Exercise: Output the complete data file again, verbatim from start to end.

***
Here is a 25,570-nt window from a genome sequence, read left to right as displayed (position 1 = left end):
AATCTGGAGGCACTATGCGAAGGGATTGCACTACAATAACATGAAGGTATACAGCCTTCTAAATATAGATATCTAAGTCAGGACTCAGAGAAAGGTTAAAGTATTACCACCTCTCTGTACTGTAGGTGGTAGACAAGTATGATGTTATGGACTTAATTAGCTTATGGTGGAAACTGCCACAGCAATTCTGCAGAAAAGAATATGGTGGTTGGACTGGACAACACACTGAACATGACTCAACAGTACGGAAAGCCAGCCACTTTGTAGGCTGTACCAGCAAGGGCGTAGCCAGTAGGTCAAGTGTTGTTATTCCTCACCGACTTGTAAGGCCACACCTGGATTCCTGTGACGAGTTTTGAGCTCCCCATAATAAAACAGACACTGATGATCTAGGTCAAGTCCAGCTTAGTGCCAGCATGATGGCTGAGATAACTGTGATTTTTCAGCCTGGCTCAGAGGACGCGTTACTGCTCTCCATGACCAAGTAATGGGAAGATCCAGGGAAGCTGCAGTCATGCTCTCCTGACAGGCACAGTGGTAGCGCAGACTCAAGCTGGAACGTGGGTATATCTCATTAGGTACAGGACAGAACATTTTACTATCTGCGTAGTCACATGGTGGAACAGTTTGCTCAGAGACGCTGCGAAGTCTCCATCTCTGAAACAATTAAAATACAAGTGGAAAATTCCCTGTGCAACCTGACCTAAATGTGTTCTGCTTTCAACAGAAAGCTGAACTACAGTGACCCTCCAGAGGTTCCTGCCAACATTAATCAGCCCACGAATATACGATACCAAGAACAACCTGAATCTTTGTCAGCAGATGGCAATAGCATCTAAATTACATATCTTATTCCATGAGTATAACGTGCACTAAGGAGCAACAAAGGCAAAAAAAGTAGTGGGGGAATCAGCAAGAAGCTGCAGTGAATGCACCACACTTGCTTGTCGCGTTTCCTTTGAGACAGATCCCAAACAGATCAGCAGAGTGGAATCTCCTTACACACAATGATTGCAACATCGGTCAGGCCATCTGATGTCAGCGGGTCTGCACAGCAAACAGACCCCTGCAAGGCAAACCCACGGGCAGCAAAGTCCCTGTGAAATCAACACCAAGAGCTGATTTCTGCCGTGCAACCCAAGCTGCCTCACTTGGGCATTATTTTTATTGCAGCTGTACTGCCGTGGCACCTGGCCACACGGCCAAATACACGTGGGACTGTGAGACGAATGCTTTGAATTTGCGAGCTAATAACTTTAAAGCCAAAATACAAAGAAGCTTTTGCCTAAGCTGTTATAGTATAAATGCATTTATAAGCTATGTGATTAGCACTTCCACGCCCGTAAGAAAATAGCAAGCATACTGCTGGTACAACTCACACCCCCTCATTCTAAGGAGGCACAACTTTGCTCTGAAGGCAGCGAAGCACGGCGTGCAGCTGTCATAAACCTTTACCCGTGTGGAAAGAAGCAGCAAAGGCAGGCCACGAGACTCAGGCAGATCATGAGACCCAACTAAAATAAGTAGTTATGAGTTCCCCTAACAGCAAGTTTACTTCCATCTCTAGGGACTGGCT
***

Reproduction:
Here is a 25,570-nt window from a genome sequence, read left to right as displayed (position 1 = left end):
AATCTGGAGGCACTATGCGAAGGGATTGCACTACAATAACATGAAGGTATACAGCCTTCTAAATATAGATATCTAAGTCAGGACTCAGAGAAAGGTTAAAGTATTACCACCTCTCTGTACTGTAGGTGGTAGACAAGTATGATGTTATGGACTTAATTAGCTTATGGTGGAAACTGCCACAGCAATTCTGCAGAAAAGAATATGGTGGTTGGACTGGACAACACACTGAACATGACTCAACAGTACGGAAAGCCAGCCACTTTGTAGGCTGTACCAGCAAGGGCGTAGCCAGTAGGTCAAGTGTTGTTATTCCTCACCGACTTGTAAGGCCACACCTGGATTCCTGTGACGAGTTTTGAGCTCCCCATAATAAAACAGACACTGATGATCTAGGTCAAGTCCAGCTTAGTGCCAGCATGATGGCTGAGATAACTGTGATTTTTCAGCCTGGCTCAGAGGACGCGTTACTGCTCTCCATGACCAAGTAATGGGAAGATCCAGGGAAGCTGCAGTCATGCTCTCCTGACAGGCACAGTGGTAGCGCAGACTCAAGCTGGAACGTGGGTATATCTCATTAGGTACAGGACAGAACATTTTACTATCTGCGTAGTCACATGGTGGAACAGTTTGCTCAGAGACGCTGCGAAGTCTCCATCTCTGAAACAATTAAAATACAAGTGGAAAATTCCCTGTGCAACCTGACCTAAATGTGTTCTGCTTTCAACAGAAAGCTGAACTACAGTGACCCTCCAGAGGTTCCTGCCAACATTAATCAGCCCACGAATATACGATACCAAGAACAACCTGAATCTTTGTCAGCAGATGGCAATAGCATCTAAATTACATATCTTATTCCATGAGTATAACGTGCACTAAGGAGCAACAAAGGCAAAAAAAGTAGTGGGGGAATCAGCAAGAAGCTGCAGTGAATGCACCACACTTGCTTGTCGCGTTTCCTTTGAGACAGATCCCAAACAGATCAGCAGAGTGGAATCTCCTTACACACAATGATTGCAACATCGGTCAGGCCATCTGATGTCAGCGGGTCTGCACAGCAAACAGACCCCTGCAAGGCAAACCCACGGGCAGCAAAGTCCCTGTGAAATCAACACCAAGAGCTGATTTCTGCCGTGCAACCCAAGCTGCCTCACTTGGGCATTATTTTTATTGCAGCTGTACTGCCGTGGCACCTGGCCACACGGCCAAATACACGTGGGACTGTGAGACGAATGCTTTGAATTTGCGAGCTAATAACTTTAAAGCCAAAATACAAAGAAGCTTTTGCCTAAGCTGTTATAGTATAAATGCATTTATAAGCTATGTGATTAGCACTTCCACGCCCGTAAGAAAATAGCAAGCATACTGCTGGTACAACTCACACCCCCTCATTCTAAGGAGGCACAACTTTGCTCTGAAGGCAGCGAAGCACGGCGTGCAGCTGTCATAAACCTTTACCCGTGTGGAAAGAAGCAGCAAAGGCAGGCCACGAGACTCAGGCAGATCATGAGACCCAACTAAAATAAGTAGTTATGAGTTCCCCTAACAGCAAGTTTACTTCCATCTCTAGGGACTGGCT